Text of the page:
Of course in classic hillclimb fashion, it’s the variety that makes these amazing shots come together so beautifully. Everything from open-wheeled formula junior cars and little sub-1000cc barchettas to big Ferraris and proto-econobox Fiats (albeit tuned by Abarth) are all well represented here. What an incredible afternoon it must have been for Gary, nestled in among the other fans atop this little wall above a switchback.

Click on through to more of Gary’s photos in our Gary Mason Archives. Another huge “thank you” to Gary Mason for sending these in. More to come.

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The Less Than Palatial LeMans Garages of 1972

1972 Porsche LeMans Garage

Porsche’s 1972 LeMans garages were a buzzing environment with cars being tuned and prepared, and busy 1970s technicians with 1970s hair. Porsche’s star was bright indeed coming off of two straight years of wins and the factory was shining.

Wait a second. This doesn’t look like the workshop of a winning endurance racing team. These are the garages of the rag-tag up-and-comers in over their heads playing on a stage too big for them. These are the facilities of underdogs. I have been in lone racers’ shops that were better equipped than this.

Just look at this. This could be your garage. There’s no precision instruments here; not even a flashy (albeit utilitarian) immense tool chest larger than a kitchen counter. Just shove that table out of the way, maybe stack the chairs on it to clear up some floor room. Pull that 55 gallon drum over here so I can pop the engine up on it. Let’s start turning some wrenches.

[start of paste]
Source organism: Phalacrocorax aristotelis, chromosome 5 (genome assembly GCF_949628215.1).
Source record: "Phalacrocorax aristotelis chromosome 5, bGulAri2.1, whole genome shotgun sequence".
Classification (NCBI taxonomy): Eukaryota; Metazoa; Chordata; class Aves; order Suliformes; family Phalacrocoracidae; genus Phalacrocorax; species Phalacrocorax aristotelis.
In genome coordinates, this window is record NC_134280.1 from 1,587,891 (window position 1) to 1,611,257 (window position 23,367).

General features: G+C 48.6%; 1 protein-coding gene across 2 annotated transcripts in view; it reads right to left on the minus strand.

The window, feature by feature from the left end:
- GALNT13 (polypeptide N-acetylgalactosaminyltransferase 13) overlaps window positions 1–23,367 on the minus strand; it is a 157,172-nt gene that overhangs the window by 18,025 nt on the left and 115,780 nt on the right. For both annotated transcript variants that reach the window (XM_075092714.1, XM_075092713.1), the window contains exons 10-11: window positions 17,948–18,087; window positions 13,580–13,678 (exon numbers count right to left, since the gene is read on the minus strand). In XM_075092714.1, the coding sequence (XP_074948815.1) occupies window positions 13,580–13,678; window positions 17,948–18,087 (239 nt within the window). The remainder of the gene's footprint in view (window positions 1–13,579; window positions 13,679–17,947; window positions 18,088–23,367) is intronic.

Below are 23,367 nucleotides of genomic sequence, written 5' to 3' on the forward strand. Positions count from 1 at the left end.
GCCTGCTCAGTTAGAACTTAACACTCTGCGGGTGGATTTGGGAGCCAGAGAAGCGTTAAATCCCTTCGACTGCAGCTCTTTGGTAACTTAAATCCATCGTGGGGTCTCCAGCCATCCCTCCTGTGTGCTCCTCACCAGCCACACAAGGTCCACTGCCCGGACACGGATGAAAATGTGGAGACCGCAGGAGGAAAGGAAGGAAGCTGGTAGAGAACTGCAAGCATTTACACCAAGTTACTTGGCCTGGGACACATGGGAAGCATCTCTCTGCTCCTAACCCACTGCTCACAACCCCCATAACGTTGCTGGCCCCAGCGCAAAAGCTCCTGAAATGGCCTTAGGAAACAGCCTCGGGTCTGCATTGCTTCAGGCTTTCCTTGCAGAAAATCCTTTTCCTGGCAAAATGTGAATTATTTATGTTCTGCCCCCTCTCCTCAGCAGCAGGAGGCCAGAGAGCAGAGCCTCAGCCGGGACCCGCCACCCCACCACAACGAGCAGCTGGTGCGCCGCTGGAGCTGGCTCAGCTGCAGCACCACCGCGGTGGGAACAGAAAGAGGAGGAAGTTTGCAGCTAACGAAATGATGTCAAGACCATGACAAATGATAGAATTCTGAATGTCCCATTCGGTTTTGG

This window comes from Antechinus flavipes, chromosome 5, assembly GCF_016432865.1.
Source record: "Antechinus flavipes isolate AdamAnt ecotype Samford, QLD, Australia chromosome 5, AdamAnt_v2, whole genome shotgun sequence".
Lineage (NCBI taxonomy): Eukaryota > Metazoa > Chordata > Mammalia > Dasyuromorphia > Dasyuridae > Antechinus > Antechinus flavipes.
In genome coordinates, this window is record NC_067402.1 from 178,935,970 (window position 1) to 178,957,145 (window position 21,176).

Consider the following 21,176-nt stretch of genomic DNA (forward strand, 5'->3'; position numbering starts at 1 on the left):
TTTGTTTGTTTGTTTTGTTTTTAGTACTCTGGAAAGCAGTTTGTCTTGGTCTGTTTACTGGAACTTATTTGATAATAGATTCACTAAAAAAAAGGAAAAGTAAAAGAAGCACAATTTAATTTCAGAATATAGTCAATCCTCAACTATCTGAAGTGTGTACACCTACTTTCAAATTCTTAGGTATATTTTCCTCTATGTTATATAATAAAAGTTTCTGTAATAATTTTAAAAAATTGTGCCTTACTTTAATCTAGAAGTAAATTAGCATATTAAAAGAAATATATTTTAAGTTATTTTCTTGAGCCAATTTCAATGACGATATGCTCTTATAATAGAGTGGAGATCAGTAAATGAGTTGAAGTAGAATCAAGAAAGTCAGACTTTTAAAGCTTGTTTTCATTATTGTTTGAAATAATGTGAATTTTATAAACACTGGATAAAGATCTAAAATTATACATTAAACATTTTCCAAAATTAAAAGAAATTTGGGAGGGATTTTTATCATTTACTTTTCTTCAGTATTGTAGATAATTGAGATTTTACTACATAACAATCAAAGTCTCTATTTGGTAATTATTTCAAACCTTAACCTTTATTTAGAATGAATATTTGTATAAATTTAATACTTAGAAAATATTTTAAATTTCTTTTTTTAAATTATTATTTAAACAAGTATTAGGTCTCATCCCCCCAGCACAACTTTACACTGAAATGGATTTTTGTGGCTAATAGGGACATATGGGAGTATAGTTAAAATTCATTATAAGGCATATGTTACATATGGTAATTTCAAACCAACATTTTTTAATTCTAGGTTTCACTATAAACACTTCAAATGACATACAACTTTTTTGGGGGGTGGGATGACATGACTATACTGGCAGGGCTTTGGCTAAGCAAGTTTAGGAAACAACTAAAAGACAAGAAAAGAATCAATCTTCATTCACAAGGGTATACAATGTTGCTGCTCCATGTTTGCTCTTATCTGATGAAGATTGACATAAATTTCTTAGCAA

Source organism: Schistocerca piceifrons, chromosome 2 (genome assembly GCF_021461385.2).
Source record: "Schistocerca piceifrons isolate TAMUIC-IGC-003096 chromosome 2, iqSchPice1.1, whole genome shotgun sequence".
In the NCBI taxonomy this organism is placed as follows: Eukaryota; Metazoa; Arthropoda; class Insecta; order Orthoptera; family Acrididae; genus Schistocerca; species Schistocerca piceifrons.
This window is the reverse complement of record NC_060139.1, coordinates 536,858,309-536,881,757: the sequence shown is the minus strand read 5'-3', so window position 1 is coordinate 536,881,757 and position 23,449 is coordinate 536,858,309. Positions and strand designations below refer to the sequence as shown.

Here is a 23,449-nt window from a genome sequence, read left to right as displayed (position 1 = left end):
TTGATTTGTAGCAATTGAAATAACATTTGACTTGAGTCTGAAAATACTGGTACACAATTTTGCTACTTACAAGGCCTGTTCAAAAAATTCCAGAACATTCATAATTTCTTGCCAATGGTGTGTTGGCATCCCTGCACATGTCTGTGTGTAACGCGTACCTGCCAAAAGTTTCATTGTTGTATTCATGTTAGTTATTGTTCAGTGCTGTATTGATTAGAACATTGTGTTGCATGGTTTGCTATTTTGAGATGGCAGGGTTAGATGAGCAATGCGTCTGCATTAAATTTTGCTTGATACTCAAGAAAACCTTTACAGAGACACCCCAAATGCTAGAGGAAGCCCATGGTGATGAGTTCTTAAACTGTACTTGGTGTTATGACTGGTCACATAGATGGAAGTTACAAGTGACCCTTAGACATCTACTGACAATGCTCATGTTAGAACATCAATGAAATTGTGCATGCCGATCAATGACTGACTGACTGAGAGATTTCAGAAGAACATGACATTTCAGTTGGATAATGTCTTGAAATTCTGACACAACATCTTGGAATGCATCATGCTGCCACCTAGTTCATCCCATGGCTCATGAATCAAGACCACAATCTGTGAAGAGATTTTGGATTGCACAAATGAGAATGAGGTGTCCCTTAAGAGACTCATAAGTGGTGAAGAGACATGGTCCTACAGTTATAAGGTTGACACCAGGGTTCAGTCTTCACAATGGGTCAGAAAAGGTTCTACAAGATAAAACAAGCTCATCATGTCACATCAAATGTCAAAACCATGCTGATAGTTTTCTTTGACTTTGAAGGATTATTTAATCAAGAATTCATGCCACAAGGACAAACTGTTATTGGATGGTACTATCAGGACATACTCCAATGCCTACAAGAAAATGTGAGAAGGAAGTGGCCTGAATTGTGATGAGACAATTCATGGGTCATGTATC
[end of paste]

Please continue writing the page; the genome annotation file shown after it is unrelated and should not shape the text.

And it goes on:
This. This right here is why I love vintage racing. Looking at these guys, you almost get the sense that anyone could do this. That you could hatch a scheme to race in next year’s LeMans and June would roll around and you’d be there. And this is Porsche we’re talking about. Repeat this for Cooper Garages (or Lotus.. or BRM…) heading into Formula 1 and you see that the pinnacle of the sport in every corner was more likely to be filled with dedicated hot-rodders than aerospace engineers.

via Le Container

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The Joy of Carelessness

Low Tech Elf

The problem with digital photo archive tools is that there’s often little context, little attribution, and even less backstory. As a result, I don’t know anything about this image that I stumbled upon on Pinterest (or maybe it was Tumblr) and all image searches just lead me back to other pins or tumbles.

What I do know is this: Red Bull isn’t going to just tip over their Formula car and see what’s going on under there. This glimpse of race (low) tech of the past was a common thread that united hot rodders and shadetree mechanics with the pinnacle of motorsport. Now you’ll see greater kinship between Formula 1 technicians and aerospace engineers.

The same was true then, of course; but aerospace engineers and shadetree mechanics shared that kinship as well!